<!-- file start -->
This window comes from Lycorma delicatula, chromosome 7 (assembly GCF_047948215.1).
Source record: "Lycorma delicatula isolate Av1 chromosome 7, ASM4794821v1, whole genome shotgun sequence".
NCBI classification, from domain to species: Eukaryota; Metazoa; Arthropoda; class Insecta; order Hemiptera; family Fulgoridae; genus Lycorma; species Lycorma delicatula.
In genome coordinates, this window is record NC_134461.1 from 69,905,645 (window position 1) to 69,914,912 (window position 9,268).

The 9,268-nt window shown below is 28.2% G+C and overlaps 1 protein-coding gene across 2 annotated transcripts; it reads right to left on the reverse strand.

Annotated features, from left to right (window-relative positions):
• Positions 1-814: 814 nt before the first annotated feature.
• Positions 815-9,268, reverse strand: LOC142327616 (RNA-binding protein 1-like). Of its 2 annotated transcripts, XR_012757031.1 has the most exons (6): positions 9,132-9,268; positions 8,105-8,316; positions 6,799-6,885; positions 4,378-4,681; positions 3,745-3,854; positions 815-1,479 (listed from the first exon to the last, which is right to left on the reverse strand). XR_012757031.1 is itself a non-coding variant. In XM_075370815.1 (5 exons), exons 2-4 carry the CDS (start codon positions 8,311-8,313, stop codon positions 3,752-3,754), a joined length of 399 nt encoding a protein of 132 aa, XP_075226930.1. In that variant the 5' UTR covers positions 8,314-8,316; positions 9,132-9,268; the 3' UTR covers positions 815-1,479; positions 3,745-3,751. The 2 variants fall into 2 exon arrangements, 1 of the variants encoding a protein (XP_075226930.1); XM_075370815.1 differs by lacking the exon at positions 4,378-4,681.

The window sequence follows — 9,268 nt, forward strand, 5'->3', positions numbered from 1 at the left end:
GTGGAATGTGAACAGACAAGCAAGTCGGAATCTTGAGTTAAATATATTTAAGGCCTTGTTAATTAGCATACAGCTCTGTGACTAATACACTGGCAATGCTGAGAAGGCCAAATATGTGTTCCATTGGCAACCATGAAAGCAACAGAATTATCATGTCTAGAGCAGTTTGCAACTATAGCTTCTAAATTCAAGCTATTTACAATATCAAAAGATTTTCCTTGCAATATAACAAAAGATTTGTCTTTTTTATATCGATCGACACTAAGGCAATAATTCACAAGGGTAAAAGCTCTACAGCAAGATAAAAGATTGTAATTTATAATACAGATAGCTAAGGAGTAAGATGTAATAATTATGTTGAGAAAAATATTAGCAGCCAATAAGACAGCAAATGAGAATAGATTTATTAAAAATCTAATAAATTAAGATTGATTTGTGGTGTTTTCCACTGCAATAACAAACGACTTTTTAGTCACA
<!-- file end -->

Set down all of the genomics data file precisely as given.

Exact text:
This window comes from Lycorma delicatula, chromosome 7 (assembly GCF_047948215.1).
Source record: "Lycorma delicatula isolate Av1 chromosome 7, ASM4794821v1, whole genome shotgun sequence".
NCBI classification, from domain to species: Eukaryota; Metazoa; Arthropoda; class Insecta; order Hemiptera; family Fulgoridae; genus Lycorma; species Lycorma delicatula.
In genome coordinates, this window is record NC_134461.1 from 69,905,645 (window position 1) to 69,914,912 (window position 9,268).

The 9,268-nt window shown below is 28.2% G+C and overlaps 1 protein-coding gene across 2 annotated transcripts; it reads right to left on the reverse strand.

Annotated features, from left to right (window-relative positions):
• Positions 1-814: 814 nt before the first annotated feature.
• Positions 815-9,268, reverse strand: LOC142327616 (RNA-binding protein 1-like). Of its 2 annotated transcripts, XR_012757031.1 has the most exons (6): positions 9,132-9,268; positions 8,105-8,316; positions 6,799-6,885; positions 4,378-4,681; positions 3,745-3,854; positions 815-1,479 (listed from the first exon to the last, which is right to left on the reverse strand). XR_012757031.1 is itself a non-coding variant. In XM_075370815.1 (5 exons), exons 2-4 carry the CDS (start codon positions 8,311-8,313, stop codon positions 3,752-3,754), a joined length of 399 nt encoding a protein of 132 aa, XP_075226930.1. In that variant the 5' UTR covers positions 8,314-8,316; positions 9,132-9,268; the 3' UTR covers positions 815-1,479; positions 3,745-3,751. The 2 variants fall into 2 exon arrangements, 1 of the variants encoding a protein (XP_075226930.1); XM_075370815.1 differs by lacking the exon at positions 4,378-4,681.

The window sequence follows — 9,268 nt, forward strand, 5'->3', positions numbered from 1 at the left end:
GTGGAATGTGAACAGACAAGCAAGTCGGAATCTTGAGTTAAATATATTTAAGGCCTTGTTAATTAGCATACAGCTCTGTGACTAATACACTGGCAATGCTGAGAAGGCCAAATATGTGTTCCATTGGCAACCATGAAAGCAACAGAATTATCATGTCTAGAGCAGTTTGCAACTATAGCTTCTAAATTCAAGCTATTTACAATATCAAAAGATTTTCCTTGCAATATAACAAAAGATTTGTCTTTTTTATATCGATCGACACTAAGGCAATAATTCACAAGGGTAAAAGCTCTACAGCAAGATAAAAGATTGTAATTTATAATACAGATAGCTAAGGAGTAAGATGTAATAATTATGTTGAGAAAAATATTAGCAGCCAATAAGACAGCAAATGAGAATAGATTTATTAAAAATCTAATAAATTAAGATTGATTTGTGGTGTTTTCCACTGCAATAACAAACGACTTTTTAGTCACA